‘Alien’ Revisited

         
 

21 May 2012| No Comments     by Sean Chavel

 

“In Space No One Can Hear You Scream” 

One of the classics in shuddering claustrophobia scenarios with a monster on the loose. I implore you to see Alien (1979) before the new summer blockbuster “Prometheus” comes out, a prequel that will precede events of the Alien series. It’s dated in exactly two ways, and visionary and durable in limitless others. The original cast included Harry Dean Stanton, Ian Holm, John Hurt, Sigourney Weaver, Tom Skerritt, Veronica Cartwright and Yaphet Kotto. The director is Ridley Scott, who went on to make “Blade Runner” (1982), “Gladiator” (2000) and “Black Hawk Down” (2001). “Prometheus,” opening June 8th, will be his first return to directing an entry in the sci-fi saga since the original.

The computer screens with the green lettering is outdated – it would have been better if Scott never showed you any screens. The computers, with “Mother” as the operating and interactive hard drive, must have looked “futuristic” at the time. Also, the commercial spacecraft “Nostromo” has too many unnecessary buttons and thingamajigs on the walls that don’t look like they are used for anything.

That’s it when it comes to gripes. Though I’m not sure that last one is even worth griping about. What I admire about Scott though is how he put in all this hardware in the background that mystifies us. He has placed a crew of refinery contractors in the middle of it, most of them bummed by their work conditions. They want to go back to Earth, but they are sidetracked to go survey a planet. We see a humongous cadaver of an alien lifeform – consider that it might have been a non-violent lifeform. There is an atmosphere of post-destruction, so we consider there must be a destructive, violent species in the vicinity. One crew member is lowered down a hatch and finds green mist layered on a field of ominous eggs. One of them hatches, then springs onto the crew member’s helmet and as a parasite eats through the helmet and attaches onto his face.

To bring the man with an attached crab-octopus thing onboard would be an act of breaking quarantine, according to Ripley (Weaver). Her orders are disregarded, and the injured man is brought aboard. Ash (Holm), the chief scientist officer, is intently curious about the circumstances and has plans to lock-box the creature so it can be returned to Earth for the merits of science and research. The crab-octopus thing sheds its skin and disappears to morph into something else. If you’ve never seen “Alien,” then I’m not going to tell you what happens next. I hope I whet your appetite by telling you that electric prods and flamethrowers are no match for it. The creature designer who worked on the film was H.R. Gigor whose self-proclaimed vocational title in life was “Swiss Surrealist.” It’s a perfect creature because it has an impervious defense mechanism to persist survival.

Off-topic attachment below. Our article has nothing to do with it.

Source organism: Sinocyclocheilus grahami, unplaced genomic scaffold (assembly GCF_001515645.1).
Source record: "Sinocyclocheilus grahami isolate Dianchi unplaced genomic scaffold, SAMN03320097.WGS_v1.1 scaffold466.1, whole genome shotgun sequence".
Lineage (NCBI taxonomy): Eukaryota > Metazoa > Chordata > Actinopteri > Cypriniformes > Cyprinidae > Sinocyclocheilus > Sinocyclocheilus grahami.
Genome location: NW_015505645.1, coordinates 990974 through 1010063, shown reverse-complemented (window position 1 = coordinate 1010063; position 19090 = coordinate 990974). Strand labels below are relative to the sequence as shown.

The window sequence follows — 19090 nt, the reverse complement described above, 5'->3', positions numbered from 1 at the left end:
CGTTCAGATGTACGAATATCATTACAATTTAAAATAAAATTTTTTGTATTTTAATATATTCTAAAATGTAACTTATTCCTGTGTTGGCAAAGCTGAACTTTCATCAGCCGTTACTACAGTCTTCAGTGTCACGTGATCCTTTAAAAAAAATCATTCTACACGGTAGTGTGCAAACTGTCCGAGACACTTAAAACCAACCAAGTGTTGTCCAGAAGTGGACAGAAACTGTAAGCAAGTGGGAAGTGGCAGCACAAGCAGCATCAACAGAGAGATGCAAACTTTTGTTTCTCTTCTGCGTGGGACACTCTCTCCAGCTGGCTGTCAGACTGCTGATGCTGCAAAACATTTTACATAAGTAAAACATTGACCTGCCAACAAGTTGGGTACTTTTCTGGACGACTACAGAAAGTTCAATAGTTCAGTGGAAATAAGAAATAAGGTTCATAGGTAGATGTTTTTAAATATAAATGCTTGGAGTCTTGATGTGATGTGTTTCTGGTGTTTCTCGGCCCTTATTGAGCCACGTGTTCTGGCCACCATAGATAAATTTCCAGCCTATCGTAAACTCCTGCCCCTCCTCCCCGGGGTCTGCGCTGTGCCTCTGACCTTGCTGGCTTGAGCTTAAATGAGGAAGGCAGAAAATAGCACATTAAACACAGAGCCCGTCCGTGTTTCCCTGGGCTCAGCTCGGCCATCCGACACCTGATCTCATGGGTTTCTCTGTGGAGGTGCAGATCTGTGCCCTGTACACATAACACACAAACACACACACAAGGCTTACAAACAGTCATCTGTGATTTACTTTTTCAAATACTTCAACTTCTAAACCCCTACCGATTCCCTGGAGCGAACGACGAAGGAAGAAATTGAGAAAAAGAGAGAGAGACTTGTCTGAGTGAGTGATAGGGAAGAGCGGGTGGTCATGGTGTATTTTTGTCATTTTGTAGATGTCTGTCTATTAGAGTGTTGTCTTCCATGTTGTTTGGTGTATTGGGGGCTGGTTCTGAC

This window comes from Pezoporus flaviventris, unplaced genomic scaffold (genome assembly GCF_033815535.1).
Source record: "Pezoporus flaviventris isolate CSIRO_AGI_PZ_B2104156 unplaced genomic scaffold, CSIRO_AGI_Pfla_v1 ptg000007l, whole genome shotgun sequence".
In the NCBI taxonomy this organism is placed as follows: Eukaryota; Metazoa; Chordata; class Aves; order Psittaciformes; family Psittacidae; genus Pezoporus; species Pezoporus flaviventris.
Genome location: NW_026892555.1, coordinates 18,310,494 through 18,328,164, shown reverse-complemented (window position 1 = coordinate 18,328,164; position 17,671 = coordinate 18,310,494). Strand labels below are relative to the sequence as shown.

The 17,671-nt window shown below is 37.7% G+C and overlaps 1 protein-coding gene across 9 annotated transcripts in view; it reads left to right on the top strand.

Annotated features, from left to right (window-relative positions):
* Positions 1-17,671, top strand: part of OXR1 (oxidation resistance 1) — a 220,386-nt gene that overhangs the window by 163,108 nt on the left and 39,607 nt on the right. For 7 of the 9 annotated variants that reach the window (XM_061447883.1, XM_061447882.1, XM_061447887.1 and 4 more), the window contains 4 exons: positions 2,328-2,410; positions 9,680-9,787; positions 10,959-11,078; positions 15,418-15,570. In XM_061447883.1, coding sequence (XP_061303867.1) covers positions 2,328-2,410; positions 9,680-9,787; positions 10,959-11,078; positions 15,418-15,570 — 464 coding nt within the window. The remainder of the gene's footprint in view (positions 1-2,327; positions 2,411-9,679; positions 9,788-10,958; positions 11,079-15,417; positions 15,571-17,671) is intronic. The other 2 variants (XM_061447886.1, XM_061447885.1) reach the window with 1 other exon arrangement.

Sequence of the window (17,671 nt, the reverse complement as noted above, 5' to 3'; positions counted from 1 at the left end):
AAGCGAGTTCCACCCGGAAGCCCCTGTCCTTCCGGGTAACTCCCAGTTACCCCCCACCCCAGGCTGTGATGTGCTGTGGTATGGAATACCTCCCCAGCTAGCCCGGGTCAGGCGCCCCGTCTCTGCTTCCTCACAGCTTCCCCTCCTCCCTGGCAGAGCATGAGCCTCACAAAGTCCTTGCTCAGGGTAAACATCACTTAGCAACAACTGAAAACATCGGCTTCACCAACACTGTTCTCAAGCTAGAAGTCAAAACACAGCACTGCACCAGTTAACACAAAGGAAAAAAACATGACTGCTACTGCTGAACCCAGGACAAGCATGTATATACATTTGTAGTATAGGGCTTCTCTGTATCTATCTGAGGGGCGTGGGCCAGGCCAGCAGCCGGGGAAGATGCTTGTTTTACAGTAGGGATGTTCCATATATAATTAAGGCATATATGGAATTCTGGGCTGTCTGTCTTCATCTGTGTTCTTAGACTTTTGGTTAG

“Alien” continues to be timelessly effective because of the hysteria that Scott invokes. He does this by creating mood within the set decoration which is suffocating, cold and labyrinthian in form. He doesn’t cut his film up into jagged little pieces. Instead by allowing his long shots to breathe, the mood is able to envelop you like vapor. I think the movie is supercool to look at (watch it in the dark, with an icy drink in hand. Really, to maximize your enjoyment, just do it). It’s sweaty and dank at times, appropriate for this being a blue-collar expedition. The camera glides in a way that is both stirring and goosing – you start watching out for every turned corner.

The genre is Horror, but it’s much more than horrifying. Once you’ve seen “Alien” a couple of times you become jaded that it’s no longer as horrifying. But it always remains interesting, because good sci-fi is interesting. For starters, the seven crew members don’t all love each other. You see the tolerance wear down as the stakes get more intense. Parker (Kotto), the jubilant black guy, is the most likeable of all the characters – he is the jester and peacemaker. He’s not afraid though to say though that the situation is bull****.

There’s the issue that the crew is being used for collateral damage by an Earth corporation that is willing to put human lives at risk in the name of space exploration. If the company cared more about these people, they would have supplied them with an interstellar spaceship that came with more of that cool leather padding on the walls in every room and corridor. On a good night, you can’t stop thinking about this stuff. There’s no escape really for anyone, since the crew is helplessly drifting out in the endless outreaches of the galaxy. Outer space is the ultimate abyss.

Scott’s box office smash – grossing $104 million in 1979 dollars – was followed by “Aliens” (1986), by director James Cameron, which abandoned the isolation and suspense approach in favor of action roller-coaster thrills, nevertheless tops for its genre. Then came David Fincher’s “Alien 3” (1992) which I’d call an interesting misfire, it doesn’t add much to the series as it should have but it has some good things in it. “Alien: Resurrection” (1997) was a geek show, a witless dead-end. “Prometheus” is a good fresh start.

Film Cousins: “The Thing” (1982); “Aliens” (1986); “Alien 3” (1992); “Alien: Resurrection” (1997).

 

Summary
Reviewer
Sean Chavel
Review Date
Reviewed Item
Alien 1979
Author Rating
5
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Sean Chavel

About The Author / Sean Chavel

Sean Chavel is a Hollywood based author and movie reviewer. He is the Executive Director of flickminute.com, a new website that has adapted the movie review site genre by introducing moodbased and movie experience based reviews.

 

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